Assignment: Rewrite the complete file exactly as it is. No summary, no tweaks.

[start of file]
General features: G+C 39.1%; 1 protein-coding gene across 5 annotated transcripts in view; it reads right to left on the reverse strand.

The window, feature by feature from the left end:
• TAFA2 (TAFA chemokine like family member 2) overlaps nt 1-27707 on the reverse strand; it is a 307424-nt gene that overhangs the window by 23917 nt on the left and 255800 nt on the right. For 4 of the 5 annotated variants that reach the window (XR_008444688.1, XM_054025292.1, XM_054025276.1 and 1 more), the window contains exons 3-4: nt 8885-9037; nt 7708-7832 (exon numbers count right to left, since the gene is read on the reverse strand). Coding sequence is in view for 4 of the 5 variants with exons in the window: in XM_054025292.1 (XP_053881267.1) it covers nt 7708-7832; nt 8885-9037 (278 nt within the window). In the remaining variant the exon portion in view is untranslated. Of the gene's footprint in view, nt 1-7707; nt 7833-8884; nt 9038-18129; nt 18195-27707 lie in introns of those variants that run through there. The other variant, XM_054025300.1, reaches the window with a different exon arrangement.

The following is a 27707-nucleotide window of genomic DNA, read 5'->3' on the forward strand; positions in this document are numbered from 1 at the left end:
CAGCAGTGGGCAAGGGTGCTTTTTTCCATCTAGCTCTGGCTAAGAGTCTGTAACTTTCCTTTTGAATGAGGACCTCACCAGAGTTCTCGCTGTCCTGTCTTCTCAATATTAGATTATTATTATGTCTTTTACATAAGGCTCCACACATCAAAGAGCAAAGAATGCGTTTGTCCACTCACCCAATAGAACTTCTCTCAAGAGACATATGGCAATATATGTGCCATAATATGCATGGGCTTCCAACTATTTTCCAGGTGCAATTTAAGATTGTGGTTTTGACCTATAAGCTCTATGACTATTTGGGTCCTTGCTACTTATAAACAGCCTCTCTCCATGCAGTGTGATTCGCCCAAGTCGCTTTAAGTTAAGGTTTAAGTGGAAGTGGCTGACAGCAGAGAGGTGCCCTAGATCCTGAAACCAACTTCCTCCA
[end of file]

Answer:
General features: G+C 39.1%; 1 protein-coding gene across 5 annotated transcripts in view; it reads right to left on the reverse strand.

The window, feature by feature from the left end:
• TAFA2 (TAFA chemokine like family member 2) overlaps nt 1-27707 on the reverse strand; it is a 307424-nt gene that overhangs the window by 23917 nt on the left and 255800 nt on the right. For 4 of the 5 annotated variants that reach the window (XR_008444688.1, XM_054025292.1, XM_054025276.1 and 1 more), the window contains exons 3-4: nt 8885-9037; nt 7708-7832 (exon numbers count right to left, since the gene is read on the reverse strand). Coding sequence is in view for 4 of the 5 variants with exons in the window: in XM_054025292.1 (XP_053881267.1) it covers nt 7708-7832; nt 8885-9037 (278 nt within the window). In the remaining variant the exon portion in view is untranslated. Of the gene's footprint in view, nt 1-7707; nt 7833-8884; nt 9038-18129; nt 18195-27707 lie in introns of those variants that run through there. The other variant, XM_054025300.1, reaches the window with a different exon arrangement.

The following is a 27707-nucleotide window of genomic DNA, read 5'->3' on the forward strand; positions in this document are numbered from 1 at the left end:
CAGCAGTGGGCAAGGGTGCTTTTTTCCATCTAGCTCTGGCTAAGAGTCTGTAACTTTCCTTTTGAATGAGGACCTCACCAGAGTTCTCGCTGTCCTGTCTTCTCAATATTAGATTATTATTATGTCTTTTACATAAGGCTCCACACATCAAAGAGCAAAGAATGCGTTTGTCCACTCACCCAATAGAACTTCTCTCAAGAGACATATGGCAATATATGTGCCATAATATGCATGGGCTTCCAACTATTTTCCAGGTGCAATTTAAGATTGTGGTTTTGACCTATAAGCTCTATGACTATTTGGGTCCTTGCTACTTATAAACAGCCTCTCTCCATGCAGTGTGATTCGCCCAAGTCGCTTTAAGTTAAGGTTTAAGTGGAAGTGGCTGACAGCAGAGAGGTGCCCTAGATCCTGAAACCAACTTCCTCCA